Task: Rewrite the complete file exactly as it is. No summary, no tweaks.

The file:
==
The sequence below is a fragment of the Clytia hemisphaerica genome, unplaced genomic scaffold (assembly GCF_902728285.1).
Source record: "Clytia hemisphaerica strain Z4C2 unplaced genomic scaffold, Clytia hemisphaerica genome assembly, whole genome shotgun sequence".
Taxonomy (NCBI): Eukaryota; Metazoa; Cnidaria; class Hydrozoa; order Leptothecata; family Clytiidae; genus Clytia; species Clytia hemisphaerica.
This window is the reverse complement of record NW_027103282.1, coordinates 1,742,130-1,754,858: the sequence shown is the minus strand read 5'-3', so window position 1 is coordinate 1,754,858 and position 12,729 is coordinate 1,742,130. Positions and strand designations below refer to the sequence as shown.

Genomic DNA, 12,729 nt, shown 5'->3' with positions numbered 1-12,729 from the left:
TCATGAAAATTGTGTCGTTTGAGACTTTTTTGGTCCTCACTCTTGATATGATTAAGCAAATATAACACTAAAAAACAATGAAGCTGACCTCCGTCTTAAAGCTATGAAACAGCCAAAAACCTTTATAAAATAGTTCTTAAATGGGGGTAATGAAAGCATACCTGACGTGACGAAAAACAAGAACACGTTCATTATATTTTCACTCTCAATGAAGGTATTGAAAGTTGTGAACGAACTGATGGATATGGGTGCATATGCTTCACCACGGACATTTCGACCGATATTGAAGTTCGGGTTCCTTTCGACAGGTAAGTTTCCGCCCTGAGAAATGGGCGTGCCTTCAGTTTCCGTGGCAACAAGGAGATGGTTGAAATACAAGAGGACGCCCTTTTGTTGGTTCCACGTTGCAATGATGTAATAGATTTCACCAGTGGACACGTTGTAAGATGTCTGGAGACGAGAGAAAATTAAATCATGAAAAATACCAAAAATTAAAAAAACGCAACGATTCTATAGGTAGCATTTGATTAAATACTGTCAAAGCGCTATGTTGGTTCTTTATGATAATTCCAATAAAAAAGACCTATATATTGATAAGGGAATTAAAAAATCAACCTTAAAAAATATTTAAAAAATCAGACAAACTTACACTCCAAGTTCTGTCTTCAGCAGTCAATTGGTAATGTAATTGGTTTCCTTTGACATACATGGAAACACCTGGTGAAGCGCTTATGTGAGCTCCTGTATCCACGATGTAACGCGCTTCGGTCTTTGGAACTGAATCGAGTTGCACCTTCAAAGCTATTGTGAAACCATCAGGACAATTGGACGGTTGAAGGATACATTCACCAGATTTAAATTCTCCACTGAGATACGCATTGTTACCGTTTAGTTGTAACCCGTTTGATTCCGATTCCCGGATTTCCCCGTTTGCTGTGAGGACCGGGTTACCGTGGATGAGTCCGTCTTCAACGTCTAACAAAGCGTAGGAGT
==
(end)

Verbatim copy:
The sequence below is a fragment of the Clytia hemisphaerica genome, unplaced genomic scaffold (assembly GCF_902728285.1).
Source record: "Clytia hemisphaerica strain Z4C2 unplaced genomic scaffold, Clytia hemisphaerica genome assembly, whole genome shotgun sequence".
Taxonomy (NCBI): Eukaryota; Metazoa; Cnidaria; class Hydrozoa; order Leptothecata; family Clytiidae; genus Clytia; species Clytia hemisphaerica.
This window is the reverse complement of record NW_027103282.1, coordinates 1,742,130-1,754,858: the sequence shown is the minus strand read 5'-3', so window position 1 is coordinate 1,754,858 and position 12,729 is coordinate 1,742,130. Positions and strand designations below refer to the sequence as shown.

Genomic DNA, 12,729 nt, shown 5'->3' with positions numbered 1-12,729 from the left:
TCATGAAAATTGTGTCGTTTGAGACTTTTTTGGTCCTCACTCTTGATATGATTAAGCAAATATAACACTAAAAAACAATGAAGCTGACCTCCGTCTTAAAGCTATGAAACAGCCAAAAACCTTTATAAAATAGTTCTTAAATGGGGGTAATGAAAGCATACCTGACGTGACGAAAAACAAGAACACGTTCATTATATTTTCACTCTCAATGAAGGTATTGAAAGTTGTGAACGAACTGATGGATATGGGTGCATATGCTTCACCACGGACATTTCGACCGATATTGAAGTTCGGGTTCCTTTCGACAGGTAAGTTTCCGCCCTGAGAAATGGGCGTGCCTTCAGTTTCCGTGGCAACAAGGAGATGGTTGAAATACAAGAGGACGCCCTTTTGTTGGTTCCACGTTGCAATGATGTAATAGATTTCACCAGTGGACACGTTGTAAGATGTCTGGAGACGAGAGAAAATTAAATCATGAAAAATACCAAAAATTAAAAAAACGCAACGATTCTATAGGTAGCATTTGATTAAATACTGTCAAAGCGCTATGTTGGTTCTTTATGATAATTCCAATAAAAAAGACCTATATATTGATAAGGGAATTAAAAAATCAACCTTAAAAAATATTTAAAAAATCAGACAAACTTACACTCCAAGTTCTGTCTTCAGCAGTCAATTGGTAATGTAATTGGTTTCCTTTGACATACATGGAAACACCTGGTGAAGCGCTTATGTGAGCTCCTGTATCCACGATGTAACGCGCTTCGGTCTTTGGAACTGAATCGAGTTGCACCTTCAAAGCTATTGTGAAACCATCAGGACAATTGGACGGTTGAAGGATACATTCACCAGATTTAAATTCTCCACTGAGATACGCATTGTTACCGTTTAGTTGTAACCCGTTTGATTCCGATTCCCGGATTTCCCCGTTTGCTGTGAGGACCGGGTTACCGTGGATGAGTCCGTCTTCAACGTCTAACAAAGCGTAGGAGT